Saturday, December 28, 2013

Postpartum Complications: They Aren't Always About Depression

As a first time mom-to-be, the biggest question in your head is which crib will look prettier in the nursery? The wooden one or the white one? I'm sure you're also having trouble picking out only seven of the ten baby outfits to buy!

But, if you're a single mom, sadly your situation probably goes a little more like this: "Will I have the money to buy a stroller and car seat before the baby is born?" "If I was having a boy, I wouldn't mind so much that I am unable to buy cute baby outfits."

All the information online for pregnant women seems to be about taking care of yourself during pregnancy. Eating healthy, exercising, writing a birth plan, hiring a doula; but does anyone ever prepare you for the physical complications you may face after? A good gynecologist may do this, but don't even depend on that. Family members and friends are so proud of you because you made it through the delivery; they leave you on your own and say everything is back to normal now. But, pay special attention to the small signs telling you it isn't.

If you are a single mom, the best thing you can do for you and your baby is set up a support team before the baby arrives. Not every woman's body naturally falls back into its pre-pregnancy state. As I found out too late, Postpartum thyroid problems, hormone imbalances, and postpartum depression are way too common. Unfortunately, your gynecologist may never make you aware of these possibilities. If you develop one of these postpartum complications, you may not even recognize it; a strong support person will notice the things you miss.

Choosing a support person is like a game of "Red Rover": deciding who you want on your team. The person you pick will ultimately make you stronger or weaker. The only difference is your choice in "Red Rover" results in merely a win or loss; your choice for a support person effects much more.

For instance, it may not be wise to choose the person who sits through an entire television show and the next day cannot remember anything they watched! You may also want to pass on the family member who suggested the possibility of a miscarriage after learning of your pregnancy. Someone who is hardheaded and makes quick assumptions based on their own knowledge or lack thereof (ignorance) will only want to fight during a crisis.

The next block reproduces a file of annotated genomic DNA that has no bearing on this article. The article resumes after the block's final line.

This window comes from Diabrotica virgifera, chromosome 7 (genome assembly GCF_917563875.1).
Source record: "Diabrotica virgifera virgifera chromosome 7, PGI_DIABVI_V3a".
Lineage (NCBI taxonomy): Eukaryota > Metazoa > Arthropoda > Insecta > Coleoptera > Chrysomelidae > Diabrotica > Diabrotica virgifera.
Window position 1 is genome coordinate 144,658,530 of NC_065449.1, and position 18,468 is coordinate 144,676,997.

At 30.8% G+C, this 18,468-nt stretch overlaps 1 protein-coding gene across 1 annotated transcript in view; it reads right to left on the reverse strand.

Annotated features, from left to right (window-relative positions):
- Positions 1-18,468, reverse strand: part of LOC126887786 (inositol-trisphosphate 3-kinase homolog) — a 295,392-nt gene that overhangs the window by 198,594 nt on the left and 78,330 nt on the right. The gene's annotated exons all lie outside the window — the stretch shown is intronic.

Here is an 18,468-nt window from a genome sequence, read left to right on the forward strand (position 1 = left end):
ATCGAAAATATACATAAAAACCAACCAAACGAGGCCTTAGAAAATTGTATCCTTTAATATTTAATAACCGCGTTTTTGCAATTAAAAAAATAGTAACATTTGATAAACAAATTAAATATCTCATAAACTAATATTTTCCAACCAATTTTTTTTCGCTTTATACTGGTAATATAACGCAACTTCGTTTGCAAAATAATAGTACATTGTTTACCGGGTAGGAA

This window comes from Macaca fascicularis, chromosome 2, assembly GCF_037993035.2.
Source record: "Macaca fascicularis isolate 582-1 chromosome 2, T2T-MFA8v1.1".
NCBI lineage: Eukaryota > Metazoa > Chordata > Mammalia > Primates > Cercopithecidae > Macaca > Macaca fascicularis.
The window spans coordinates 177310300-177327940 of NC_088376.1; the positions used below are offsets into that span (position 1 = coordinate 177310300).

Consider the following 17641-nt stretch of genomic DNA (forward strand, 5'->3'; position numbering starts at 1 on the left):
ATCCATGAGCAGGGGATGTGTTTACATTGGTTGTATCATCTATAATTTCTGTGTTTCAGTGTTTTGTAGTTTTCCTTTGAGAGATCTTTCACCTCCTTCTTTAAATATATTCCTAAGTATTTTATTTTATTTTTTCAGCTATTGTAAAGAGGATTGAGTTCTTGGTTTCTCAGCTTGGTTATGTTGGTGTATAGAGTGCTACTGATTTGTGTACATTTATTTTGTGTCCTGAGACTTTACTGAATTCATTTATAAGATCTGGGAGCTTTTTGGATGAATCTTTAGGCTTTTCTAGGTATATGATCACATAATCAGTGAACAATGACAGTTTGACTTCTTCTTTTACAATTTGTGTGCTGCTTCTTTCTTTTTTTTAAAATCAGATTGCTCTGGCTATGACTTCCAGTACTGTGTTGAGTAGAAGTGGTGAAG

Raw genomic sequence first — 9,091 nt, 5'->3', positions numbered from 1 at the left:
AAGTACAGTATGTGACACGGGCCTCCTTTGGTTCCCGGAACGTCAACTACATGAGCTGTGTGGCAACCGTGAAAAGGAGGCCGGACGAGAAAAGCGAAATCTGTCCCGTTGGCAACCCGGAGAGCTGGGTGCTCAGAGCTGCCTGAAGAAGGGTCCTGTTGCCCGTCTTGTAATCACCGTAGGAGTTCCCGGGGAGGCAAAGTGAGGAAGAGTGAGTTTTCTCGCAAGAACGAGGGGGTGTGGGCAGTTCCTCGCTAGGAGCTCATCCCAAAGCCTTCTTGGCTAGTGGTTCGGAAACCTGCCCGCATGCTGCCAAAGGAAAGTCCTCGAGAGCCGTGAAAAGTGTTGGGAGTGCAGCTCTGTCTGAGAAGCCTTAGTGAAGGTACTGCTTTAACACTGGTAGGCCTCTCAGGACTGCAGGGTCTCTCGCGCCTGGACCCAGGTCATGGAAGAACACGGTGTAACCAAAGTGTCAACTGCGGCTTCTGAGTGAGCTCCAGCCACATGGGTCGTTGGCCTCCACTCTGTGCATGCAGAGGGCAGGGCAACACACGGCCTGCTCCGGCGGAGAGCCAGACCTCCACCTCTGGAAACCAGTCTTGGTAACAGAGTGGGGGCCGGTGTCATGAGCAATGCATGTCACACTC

Characteristics of a strong support person are someone who is smart, insightful, researches things, assertive, wants you to succeed, listens, encourages you to face your fears, and takes charge. A strong support person also seeks to understand and will hear what you are saying without making their own assumptions. A great support person would be someone who thinks for himself and tends to question those in authority rather than blindly accepting something at face value.

I know you have wanted to be a mother all your life; you had that beautiful baby for a reason. So you could raise her, of course! I want to insure you can do just that! Here are some of the symptoms both you and your support person should watch for which may indicate a postpartum hormone imbalance or thyroid problem:

• INSOMNIA (Waking up many times during the night, trouble falling asleep initially, trouble getting back to sleep, or waking early, suddenly inability to take naps anymore. Before you were pregnant, it was normal to sleep the whole night through without waking. As long as your baby isn't the one waking you up in the night, that is still considered normal! Something else besides your baby must be causing you to wake up- and that means something isn't right.)

• Frequent urination (don't write this off thinking it is just a bladder infection)

• Night sweating (Waking up drenched in sweat)